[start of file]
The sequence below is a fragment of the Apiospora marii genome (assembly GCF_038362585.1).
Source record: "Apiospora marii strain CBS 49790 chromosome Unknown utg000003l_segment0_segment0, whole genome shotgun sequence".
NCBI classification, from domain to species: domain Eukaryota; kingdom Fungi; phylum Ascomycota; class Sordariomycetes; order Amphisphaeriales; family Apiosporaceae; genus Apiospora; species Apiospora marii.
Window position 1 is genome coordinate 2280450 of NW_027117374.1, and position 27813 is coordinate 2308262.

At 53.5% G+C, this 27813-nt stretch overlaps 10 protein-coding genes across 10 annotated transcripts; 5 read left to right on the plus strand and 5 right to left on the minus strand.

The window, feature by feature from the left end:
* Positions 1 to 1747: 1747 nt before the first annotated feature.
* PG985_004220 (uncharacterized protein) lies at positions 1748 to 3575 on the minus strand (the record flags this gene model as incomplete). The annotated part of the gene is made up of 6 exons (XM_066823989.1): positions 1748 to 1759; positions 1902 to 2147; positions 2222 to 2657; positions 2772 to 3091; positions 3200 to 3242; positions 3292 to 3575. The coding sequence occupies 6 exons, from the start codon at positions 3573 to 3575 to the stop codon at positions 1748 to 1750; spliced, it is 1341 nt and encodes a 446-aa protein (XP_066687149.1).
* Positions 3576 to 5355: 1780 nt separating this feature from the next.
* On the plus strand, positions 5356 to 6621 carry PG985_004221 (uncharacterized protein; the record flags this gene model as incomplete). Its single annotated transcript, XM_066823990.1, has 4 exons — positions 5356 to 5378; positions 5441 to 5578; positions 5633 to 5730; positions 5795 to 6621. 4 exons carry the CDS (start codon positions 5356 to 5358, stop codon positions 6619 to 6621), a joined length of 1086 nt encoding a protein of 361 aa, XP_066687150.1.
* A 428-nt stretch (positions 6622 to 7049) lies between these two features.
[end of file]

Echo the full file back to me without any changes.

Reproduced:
The sequence below is a fragment of the Apiospora marii genome (assembly GCF_038362585.1).
Source record: "Apiospora marii strain CBS 49790 chromosome Unknown utg000003l_segment0_segment0, whole genome shotgun sequence".
NCBI classification, from domain to species: domain Eukaryota; kingdom Fungi; phylum Ascomycota; class Sordariomycetes; order Amphisphaeriales; family Apiosporaceae; genus Apiospora; species Apiospora marii.
Window position 1 is genome coordinate 2280450 of NW_027117374.1, and position 27813 is coordinate 2308262.

At 53.5% G+C, this 27813-nt stretch overlaps 10 protein-coding genes across 10 annotated transcripts; 5 read left to right on the plus strand and 5 right to left on the minus strand.

The window, feature by feature from the left end:
* Positions 1 to 1747: 1747 nt before the first annotated feature.
* PG985_004220 (uncharacterized protein) lies at positions 1748 to 3575 on the minus strand (the record flags this gene model as incomplete). The annotated part of the gene is made up of 6 exons (XM_066823989.1): positions 1748 to 1759; positions 1902 to 2147; positions 2222 to 2657; positions 2772 to 3091; positions 3200 to 3242; positions 3292 to 3575. The coding sequence occupies 6 exons, from the start codon at positions 3573 to 3575 to the stop codon at positions 1748 to 1750; spliced, it is 1341 nt and encodes a 446-aa protein (XP_066687149.1).
* Positions 3576 to 5355: 1780 nt separating this feature from the next.
* On the plus strand, positions 5356 to 6621 carry PG985_004221 (uncharacterized protein; the record flags this gene model as incomplete). Its single annotated transcript, XM_066823990.1, has 4 exons — positions 5356 to 5378; positions 5441 to 5578; positions 5633 to 5730; positions 5795 to 6621. 4 exons carry the CDS (start codon positions 5356 to 5358, stop codon positions 6619 to 6621), a joined length of 1086 nt encoding a protein of 361 aa, XP_066687150.1.
* A 428-nt stretch (positions 6622 to 7049) lies between these two features.